Christian faith is revealed knowledge – revealed to us by God, from a mind that is infinitely wiser and more complex and wonderful than all the minds of every human being who ever lived, combined (Is. 55.8, 9). As much of that divine mind as we can understand is revealed to us in the Scriptures of the Old and New Testament, which were given by inspiration as the Spirit of God revealed the will of God to ancient writers (2 Tim. 3.15-17; 1 Pet. 1.19-21). That revelation is surer, more reliable, and more productive of wellbeing than all the schemes and philosophies and false religions of the world.
Our faith in Jesus Christ has come to us by revelation; God has revealed Himself and His will – what we must believe and do if we would have full and abundant life with Him. We do not apologize for the fact that we believe in revelation. We do not seek to skirt the issue, or to make God’s revelation palatable to finite and fallen human reasoning. Indeed, we find that, the more we understand of what God has revealed, the more we understand of the world and its people, situations, histories, cultures, and challenges. The revelation of God confronts us, as it did Paul, and as it must all who would understand God and the Christian faith.
The unbelieving world scoffs at the idea of revelation. But it will be hard-pressed, upon seeing the hope such revelation produces in us, to explain our faith in any other way (1 Pet. 3.15). We do not call on our unbelieving contemporaries to try seeing things our way; we call on them to hear the Word of the Lord.
The revelation of Christ
We insist, moreover, that what God has principally revealed is Jesus Christ (2 Tim. 1.10), the eternal Word and Son of God, Who was made flesh and walked among us, was crucified, dead, and buried, and Who now sits at the right hand of God, calling people everywhere to repent and believe in Him.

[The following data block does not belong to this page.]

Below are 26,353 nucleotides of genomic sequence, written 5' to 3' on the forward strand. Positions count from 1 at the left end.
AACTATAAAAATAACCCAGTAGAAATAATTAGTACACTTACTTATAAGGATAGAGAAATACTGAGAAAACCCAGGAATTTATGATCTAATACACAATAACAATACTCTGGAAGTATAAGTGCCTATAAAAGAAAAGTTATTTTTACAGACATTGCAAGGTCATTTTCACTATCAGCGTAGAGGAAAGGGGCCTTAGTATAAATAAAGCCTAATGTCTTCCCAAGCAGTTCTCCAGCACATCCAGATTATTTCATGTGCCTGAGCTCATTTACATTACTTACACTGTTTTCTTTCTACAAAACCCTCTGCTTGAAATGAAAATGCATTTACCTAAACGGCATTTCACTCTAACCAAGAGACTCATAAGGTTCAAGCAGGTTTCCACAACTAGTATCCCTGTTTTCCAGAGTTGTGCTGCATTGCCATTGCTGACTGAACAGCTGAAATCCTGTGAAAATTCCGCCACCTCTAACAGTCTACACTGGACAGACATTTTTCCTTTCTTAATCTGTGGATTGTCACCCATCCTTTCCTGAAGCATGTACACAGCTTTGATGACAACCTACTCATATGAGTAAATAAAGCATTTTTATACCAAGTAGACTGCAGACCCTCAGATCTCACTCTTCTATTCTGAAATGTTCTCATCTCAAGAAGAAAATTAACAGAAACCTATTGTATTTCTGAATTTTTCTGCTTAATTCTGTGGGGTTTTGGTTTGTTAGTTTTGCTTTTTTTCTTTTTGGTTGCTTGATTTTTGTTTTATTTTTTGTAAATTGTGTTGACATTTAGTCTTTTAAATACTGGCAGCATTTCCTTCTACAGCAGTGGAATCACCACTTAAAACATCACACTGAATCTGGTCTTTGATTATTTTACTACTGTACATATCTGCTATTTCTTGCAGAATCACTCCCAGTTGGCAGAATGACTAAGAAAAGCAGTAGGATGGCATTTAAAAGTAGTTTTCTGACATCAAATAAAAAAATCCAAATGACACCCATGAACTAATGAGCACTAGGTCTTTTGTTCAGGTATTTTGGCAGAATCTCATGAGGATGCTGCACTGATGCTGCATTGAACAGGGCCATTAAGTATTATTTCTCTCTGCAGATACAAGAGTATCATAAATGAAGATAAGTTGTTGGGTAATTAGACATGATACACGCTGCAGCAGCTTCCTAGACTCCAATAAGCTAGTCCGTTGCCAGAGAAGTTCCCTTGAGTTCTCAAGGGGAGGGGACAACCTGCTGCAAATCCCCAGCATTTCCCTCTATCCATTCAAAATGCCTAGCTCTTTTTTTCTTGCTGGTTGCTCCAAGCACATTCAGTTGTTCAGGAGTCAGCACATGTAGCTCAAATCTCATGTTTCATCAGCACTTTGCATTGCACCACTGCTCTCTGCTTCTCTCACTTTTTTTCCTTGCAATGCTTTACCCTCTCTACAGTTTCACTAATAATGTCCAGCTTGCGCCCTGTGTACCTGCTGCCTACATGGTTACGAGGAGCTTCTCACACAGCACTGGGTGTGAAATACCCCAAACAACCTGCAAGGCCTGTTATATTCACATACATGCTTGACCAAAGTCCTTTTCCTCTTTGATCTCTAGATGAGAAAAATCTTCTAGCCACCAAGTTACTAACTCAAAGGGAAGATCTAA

We do not offer the world a new way of thinking about life. We offer them Jesus.
We do not promise to improve their politics, purify their culture, amend their morals, refine their tastes, or satisfy their every want or whim. We promise to show them Jesus, Who has reconciled the world to God and is making all things new.
We do not offer them Jesus and whatever else they may choose to embrace as well. We offer them Jesus only, Jesus exclusively, Jesus entirely, Jesus completely, Jesus and Jesus alone. He is salvation. He is glory. He is righteousness, peace, and joy in the Holy Spirit. He is the Treasury of all wisdom and knowledge; He is the way, the truth, and the life. He is the power to make all things new.
All that God reveals to us is but further embellishment and enhancement of what He revealed in Jesus, when He came among us for our salvation. While Jesus is not everything, all things consist in Him, and He is determined to fill all things with Himself (Eph. 4.8-10). Nothing in our life makes sense, has any lasting purpose or use, brings us complete satisfaction, or enables us to do anything good apart from Jesus. Jesus is the Beginning and End of all things; all things find their place and purpose, meaning and use, goodness and glory in Jesus alone.
Paul’s faith was a revealed faith, focused on Jesus Christ as Son of God, Savior, Christ, Lord, and King. This faith we have, like Paul, by revelation from God. As God worked through divine revelation to bring Paul and us to Himself, so He will work through revelation – “Thus says the LORD” – to accomplish all His holy and righteous and good purposes. Christian faith is revealed religion. Never let go of or back down from that.
1. What do we mean by saying that Christianity is revealed?
2. Why is it important that Christians stand in this revelation, and that they increase in it?
3. How are some ways that Christians should confront the world with the revelation of God?
Next steps – Preparation: What can you do to improve your grounding in the revelation of God which is in Christ Jesus? Review your current practice of reading God’s Word and seeking Jesus there; make improvements as needed.
T. M. Moore
To Know Him clarifies what it means to have eternal life in Jesus. What in Heaven is Jesus Doing on Earth? shows you the nature of Christ’s ongoing work from the right hand of God, and how you fit into it. You can purchase these books by clicking here and here.
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Except as indicated, Scripture taken from the New King James Version. © Copyright 1982 by Thomas Nelson, Inc. Used by permission. All rights reserved.